His parents’ advocacy for those in need would inspire Coxe to use his talents to help out whenever and wherever possible: “I think people who really believe in this profession will probably look back at the cases they handled that are pro bono—helping the less fortunate—those are the ones you really feel best about.”

You may have seen his work on the news, but Coxe prefers not to discuss specific cases with the press without a client’s approval. Without naming names, it’s clear that he can’t stand an unfair fight and is fiercely determined to help those who cannot help themselves, especially adolescents being tried in the adult legal system.

“If you care about children and how they’re treated and you couple that with the fact that you think you have the ability to help or the training to help, then you put the two together and you do it,” he says.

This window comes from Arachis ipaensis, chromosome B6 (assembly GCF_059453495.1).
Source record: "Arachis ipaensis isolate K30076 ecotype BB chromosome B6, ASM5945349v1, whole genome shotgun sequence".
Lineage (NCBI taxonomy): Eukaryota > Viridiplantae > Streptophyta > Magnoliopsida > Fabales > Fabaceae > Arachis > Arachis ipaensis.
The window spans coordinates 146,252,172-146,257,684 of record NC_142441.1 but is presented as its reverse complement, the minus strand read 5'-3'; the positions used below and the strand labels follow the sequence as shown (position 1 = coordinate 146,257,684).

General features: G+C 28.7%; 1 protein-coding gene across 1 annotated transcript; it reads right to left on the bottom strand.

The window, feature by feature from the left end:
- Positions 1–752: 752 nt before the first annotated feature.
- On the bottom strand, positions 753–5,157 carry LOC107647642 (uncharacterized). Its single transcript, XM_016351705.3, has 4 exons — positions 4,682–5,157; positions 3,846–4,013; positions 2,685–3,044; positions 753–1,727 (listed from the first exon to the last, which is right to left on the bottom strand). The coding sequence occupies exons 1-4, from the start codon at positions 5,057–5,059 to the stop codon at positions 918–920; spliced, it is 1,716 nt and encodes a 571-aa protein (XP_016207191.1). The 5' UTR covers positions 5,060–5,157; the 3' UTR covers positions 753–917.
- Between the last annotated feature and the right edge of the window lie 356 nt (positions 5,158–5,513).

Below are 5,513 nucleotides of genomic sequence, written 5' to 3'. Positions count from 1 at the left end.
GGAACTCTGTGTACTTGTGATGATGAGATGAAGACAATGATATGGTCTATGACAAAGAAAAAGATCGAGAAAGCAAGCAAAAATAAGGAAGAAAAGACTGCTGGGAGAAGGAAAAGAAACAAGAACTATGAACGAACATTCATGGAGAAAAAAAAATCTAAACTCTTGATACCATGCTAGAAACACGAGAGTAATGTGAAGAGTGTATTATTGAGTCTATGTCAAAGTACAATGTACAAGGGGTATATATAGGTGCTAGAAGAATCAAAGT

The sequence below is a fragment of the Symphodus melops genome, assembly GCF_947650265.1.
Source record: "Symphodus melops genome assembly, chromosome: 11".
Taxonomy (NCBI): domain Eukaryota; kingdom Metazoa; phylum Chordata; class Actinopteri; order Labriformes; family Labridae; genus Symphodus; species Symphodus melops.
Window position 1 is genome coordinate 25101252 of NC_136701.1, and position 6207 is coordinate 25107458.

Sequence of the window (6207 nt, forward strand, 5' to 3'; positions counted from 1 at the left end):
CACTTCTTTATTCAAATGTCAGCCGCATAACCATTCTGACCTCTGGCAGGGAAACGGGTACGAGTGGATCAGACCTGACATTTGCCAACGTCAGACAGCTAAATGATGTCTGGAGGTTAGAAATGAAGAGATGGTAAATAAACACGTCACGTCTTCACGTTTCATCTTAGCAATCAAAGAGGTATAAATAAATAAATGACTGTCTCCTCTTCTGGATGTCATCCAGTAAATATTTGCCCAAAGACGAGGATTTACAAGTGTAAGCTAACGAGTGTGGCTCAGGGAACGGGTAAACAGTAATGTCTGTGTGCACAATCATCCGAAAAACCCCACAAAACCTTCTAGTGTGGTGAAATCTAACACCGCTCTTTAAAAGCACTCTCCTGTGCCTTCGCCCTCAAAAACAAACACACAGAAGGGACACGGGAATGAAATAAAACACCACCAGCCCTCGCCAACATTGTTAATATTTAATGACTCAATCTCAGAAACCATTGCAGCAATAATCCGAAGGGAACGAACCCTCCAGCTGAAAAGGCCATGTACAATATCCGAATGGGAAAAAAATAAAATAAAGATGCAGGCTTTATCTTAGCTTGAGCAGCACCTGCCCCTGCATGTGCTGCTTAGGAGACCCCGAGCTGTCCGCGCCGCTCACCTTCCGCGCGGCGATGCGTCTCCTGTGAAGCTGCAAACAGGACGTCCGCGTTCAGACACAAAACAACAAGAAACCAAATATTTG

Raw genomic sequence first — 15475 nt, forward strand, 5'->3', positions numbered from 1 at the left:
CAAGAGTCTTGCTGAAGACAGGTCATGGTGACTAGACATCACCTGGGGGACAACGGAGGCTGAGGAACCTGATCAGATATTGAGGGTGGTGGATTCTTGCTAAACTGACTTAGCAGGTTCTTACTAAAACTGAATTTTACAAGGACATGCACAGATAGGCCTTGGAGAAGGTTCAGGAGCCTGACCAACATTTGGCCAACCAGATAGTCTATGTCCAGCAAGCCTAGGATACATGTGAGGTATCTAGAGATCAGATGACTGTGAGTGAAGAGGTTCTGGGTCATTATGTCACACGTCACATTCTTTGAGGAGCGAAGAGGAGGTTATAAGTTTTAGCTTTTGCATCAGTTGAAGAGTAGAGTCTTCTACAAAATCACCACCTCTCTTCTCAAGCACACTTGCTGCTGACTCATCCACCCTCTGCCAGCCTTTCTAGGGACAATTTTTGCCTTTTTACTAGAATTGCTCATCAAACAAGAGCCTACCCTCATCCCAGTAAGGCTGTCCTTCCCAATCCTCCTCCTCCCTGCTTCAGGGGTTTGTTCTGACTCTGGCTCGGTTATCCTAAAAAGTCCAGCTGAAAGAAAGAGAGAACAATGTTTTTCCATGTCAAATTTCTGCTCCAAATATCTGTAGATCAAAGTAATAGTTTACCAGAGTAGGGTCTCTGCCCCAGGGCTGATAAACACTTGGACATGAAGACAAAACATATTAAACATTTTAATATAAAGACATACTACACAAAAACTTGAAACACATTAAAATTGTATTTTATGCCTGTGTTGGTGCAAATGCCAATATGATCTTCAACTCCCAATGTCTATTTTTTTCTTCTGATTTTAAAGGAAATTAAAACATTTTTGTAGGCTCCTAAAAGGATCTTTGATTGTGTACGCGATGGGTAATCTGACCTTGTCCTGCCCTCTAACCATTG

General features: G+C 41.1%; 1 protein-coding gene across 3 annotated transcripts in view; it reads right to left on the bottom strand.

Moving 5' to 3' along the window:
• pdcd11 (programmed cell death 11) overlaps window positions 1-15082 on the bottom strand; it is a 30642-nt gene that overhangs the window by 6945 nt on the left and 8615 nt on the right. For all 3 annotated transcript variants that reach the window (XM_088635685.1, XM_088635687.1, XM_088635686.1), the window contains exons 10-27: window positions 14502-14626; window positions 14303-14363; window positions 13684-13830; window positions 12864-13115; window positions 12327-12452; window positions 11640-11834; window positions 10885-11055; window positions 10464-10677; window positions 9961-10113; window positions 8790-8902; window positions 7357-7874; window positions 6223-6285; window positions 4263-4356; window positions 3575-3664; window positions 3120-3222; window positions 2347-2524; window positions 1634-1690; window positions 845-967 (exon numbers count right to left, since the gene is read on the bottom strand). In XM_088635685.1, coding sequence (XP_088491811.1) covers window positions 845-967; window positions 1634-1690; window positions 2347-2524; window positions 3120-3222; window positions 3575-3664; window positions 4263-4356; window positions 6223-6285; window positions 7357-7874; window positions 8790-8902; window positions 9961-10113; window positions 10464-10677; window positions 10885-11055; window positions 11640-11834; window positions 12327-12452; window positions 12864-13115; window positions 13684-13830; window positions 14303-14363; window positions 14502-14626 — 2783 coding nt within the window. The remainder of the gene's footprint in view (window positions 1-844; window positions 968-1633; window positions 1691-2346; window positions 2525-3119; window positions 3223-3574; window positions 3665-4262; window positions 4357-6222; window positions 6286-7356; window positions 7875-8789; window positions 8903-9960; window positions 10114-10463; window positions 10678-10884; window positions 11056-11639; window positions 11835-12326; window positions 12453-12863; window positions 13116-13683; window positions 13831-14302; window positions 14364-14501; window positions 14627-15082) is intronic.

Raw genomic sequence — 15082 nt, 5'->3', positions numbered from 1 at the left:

That applies even if the client can’t pay big bucks.

“I think pro bono work is important to anybody in any profession. I don’t think it’s magic about the legal profession,” Coxe says. “My mother’s commitment was that you got put on this Earth to help people who need your help if you can help them. So you should. I don’t quite understand how somebody goes through life not taking the time to help people who need help if they are in a position to do it.”

While working at the State Attorney’s Office, Coxe met Jacksonville native and fellow attorney Mary. Hank and Mary Coxe have been married 38-plus years now and have three children—Katie, Matson and Anne—and four grandchildren.